# Win propelled ice boat

1. Sep 2, 2008

### the_jerk

Can a wind propelled ice boat have a speed higher than the speed of the wind it is propelled by??

The answer, as i have come to know is "yes" ... but i need a proper explanation.... hope that someone can help me out !!! thanks in advance!!!

2. Sep 2, 2008

### mgb_phys

For a modern shaped sail, rather than an ancient square sail, the wind flowing past the sail creates a pressure difference.
The pressure * area is force. Exactly like an aircraft wing.
So the force available depends on the wind speed and the area and shape of the sail.
Then the speed acheived by this force depends on the mass and hydrodynamics of the boat.

3. Sep 2, 2008

### Staff: Mentor

Actually, ancient square sail ships could travel upwind. Otherwise, your explanation is corret. An ice boat is a sail boat.

4. Sep 2, 2008

### rcgldr

How Fast Do These Things Really Go?

Ice boats, depending on design and class, will reach speeds up to five times the speed of the wind. How? Well, it has something to do with the low friction between the runners and the ice, and the sail shape. The sail acts more like a vertical wing rather than a sail. Volumes could be written as to exactly what makes an ice boat speed along at five times the speed of the wind. As to how fast they can go, in the right conditions, the smaller DN class achieves speeds of 50 to 60 mph. The ultra-modern class A Skeeters (the "Formula One" class of ice boating) reach speeds well over 100 mph.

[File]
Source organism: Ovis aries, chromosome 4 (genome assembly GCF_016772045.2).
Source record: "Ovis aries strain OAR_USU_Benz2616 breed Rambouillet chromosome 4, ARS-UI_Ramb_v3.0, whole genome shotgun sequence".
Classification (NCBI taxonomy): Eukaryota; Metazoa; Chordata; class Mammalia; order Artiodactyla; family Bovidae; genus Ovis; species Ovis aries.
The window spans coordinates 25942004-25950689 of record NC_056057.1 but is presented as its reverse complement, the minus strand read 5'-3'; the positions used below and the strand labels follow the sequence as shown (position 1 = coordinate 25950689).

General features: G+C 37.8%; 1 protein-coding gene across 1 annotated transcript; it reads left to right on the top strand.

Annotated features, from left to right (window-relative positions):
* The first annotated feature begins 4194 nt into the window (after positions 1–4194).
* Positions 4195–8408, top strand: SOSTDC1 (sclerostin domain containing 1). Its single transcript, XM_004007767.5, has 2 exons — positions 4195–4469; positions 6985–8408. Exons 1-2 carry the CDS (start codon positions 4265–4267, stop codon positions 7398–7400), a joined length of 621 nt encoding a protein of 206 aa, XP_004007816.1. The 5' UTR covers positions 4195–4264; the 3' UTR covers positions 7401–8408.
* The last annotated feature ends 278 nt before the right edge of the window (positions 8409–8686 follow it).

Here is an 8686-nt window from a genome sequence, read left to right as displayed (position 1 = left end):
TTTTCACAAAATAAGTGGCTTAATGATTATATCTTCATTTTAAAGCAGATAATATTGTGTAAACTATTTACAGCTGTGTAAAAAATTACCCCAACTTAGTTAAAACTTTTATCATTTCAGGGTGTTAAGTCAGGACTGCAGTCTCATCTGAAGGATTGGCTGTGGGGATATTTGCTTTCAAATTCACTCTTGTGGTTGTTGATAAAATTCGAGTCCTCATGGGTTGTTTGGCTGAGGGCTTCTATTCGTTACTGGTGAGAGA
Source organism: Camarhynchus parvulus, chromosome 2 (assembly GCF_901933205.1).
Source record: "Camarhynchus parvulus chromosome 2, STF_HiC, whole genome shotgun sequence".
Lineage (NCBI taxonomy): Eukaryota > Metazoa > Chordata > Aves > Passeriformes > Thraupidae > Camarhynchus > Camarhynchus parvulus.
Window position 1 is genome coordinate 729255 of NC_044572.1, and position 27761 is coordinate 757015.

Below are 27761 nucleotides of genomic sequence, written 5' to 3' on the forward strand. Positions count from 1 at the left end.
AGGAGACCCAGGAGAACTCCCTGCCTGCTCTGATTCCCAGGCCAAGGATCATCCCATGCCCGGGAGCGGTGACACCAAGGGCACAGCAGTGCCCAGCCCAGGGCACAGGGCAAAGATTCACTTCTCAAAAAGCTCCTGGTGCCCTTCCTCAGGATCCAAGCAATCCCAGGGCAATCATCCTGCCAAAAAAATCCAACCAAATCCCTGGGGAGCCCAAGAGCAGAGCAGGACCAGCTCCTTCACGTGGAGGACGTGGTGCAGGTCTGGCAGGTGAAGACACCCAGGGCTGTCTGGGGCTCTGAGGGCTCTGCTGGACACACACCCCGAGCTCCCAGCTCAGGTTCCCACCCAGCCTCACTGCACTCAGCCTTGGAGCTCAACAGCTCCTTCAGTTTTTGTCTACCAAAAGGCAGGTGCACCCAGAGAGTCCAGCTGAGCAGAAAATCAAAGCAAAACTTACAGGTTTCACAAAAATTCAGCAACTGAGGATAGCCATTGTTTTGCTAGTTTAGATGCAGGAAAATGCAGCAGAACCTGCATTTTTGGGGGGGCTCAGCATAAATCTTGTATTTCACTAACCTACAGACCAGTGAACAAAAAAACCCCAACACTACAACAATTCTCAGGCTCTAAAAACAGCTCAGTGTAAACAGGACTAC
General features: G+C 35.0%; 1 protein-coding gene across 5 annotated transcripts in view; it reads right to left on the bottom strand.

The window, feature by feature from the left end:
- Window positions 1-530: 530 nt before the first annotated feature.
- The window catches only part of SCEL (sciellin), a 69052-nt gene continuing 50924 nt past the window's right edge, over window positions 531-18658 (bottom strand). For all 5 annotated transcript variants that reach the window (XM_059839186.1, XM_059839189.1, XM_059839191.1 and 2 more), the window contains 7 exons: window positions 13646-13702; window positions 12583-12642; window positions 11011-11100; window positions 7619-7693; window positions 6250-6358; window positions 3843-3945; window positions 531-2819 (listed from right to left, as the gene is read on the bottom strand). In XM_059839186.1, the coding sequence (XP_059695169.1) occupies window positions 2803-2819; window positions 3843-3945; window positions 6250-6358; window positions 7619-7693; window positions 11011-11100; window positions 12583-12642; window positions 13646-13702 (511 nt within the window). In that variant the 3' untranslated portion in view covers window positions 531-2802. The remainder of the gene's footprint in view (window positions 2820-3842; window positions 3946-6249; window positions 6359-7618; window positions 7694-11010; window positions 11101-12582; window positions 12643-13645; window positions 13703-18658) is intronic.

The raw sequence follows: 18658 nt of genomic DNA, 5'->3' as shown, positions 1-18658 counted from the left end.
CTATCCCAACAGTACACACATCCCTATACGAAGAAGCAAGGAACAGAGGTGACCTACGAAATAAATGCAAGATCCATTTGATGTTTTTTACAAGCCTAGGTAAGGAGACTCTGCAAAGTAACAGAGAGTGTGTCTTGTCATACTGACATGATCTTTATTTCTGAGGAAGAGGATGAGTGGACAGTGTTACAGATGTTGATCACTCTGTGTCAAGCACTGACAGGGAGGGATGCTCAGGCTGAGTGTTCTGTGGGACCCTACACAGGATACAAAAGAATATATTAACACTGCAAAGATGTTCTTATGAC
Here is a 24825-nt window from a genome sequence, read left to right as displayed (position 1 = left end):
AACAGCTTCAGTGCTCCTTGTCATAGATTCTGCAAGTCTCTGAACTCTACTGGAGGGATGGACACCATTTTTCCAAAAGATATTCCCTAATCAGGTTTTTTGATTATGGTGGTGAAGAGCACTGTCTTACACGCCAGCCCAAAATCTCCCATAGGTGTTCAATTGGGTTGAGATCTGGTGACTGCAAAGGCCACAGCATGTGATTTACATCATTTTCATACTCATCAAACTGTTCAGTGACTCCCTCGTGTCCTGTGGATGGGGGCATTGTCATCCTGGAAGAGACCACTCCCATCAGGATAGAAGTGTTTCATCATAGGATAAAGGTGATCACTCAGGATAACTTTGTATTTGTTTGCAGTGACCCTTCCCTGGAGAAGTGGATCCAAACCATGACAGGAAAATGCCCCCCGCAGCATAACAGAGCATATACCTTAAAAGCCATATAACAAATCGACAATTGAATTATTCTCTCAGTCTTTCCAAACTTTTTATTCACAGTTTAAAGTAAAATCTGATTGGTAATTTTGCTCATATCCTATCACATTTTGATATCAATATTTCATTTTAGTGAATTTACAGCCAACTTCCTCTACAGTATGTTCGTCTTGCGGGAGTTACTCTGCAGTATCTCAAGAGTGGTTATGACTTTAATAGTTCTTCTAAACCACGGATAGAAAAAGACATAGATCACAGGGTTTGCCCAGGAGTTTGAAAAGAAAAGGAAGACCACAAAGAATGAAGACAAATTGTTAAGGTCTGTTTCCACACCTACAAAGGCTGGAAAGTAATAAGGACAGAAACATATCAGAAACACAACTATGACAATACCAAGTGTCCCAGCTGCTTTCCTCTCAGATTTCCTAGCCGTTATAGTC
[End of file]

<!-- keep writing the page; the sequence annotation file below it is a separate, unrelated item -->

From this link. The section on "apparent wind" is a bit misleading, as airfoils can't convert a "headwind" component of apparent wind into forwards thrust. Only the component of wind perpendicular (or downwind) relative to the ice boat can be deflected (accelerated) backwards by the sail. The sail exerts a backwards force on the air coexistant with air exerting a forwards force on the sail (the Newton 3rd law pair of forces in this case). As long as the force in the direction of travel is higher than the total drag force, the ice boat continues to accelerate until the thrust equal drag.

www.iceboat.org/faq.htm[/URL][/b]

High end catamarans use a semi-rigid airfoil instead of a sail, but rigid airfoils weren't mentioned on that web page.

An analogy can be made with a glider, where the vertical descent speed of the glider is the same as the wind speed of the ice boat. High end gliders with 80 foot or longer wingspans have 60 to 1 glide ratios at about 60mph, the equivalent of converting a 1mph cross wind into 60mph of forward speed. Ice boats aren't as aerodynamic, and have additional drag from the ice and runners, and can't acheive this level of efficiency.

Last edited by a moderator: Apr 23, 2017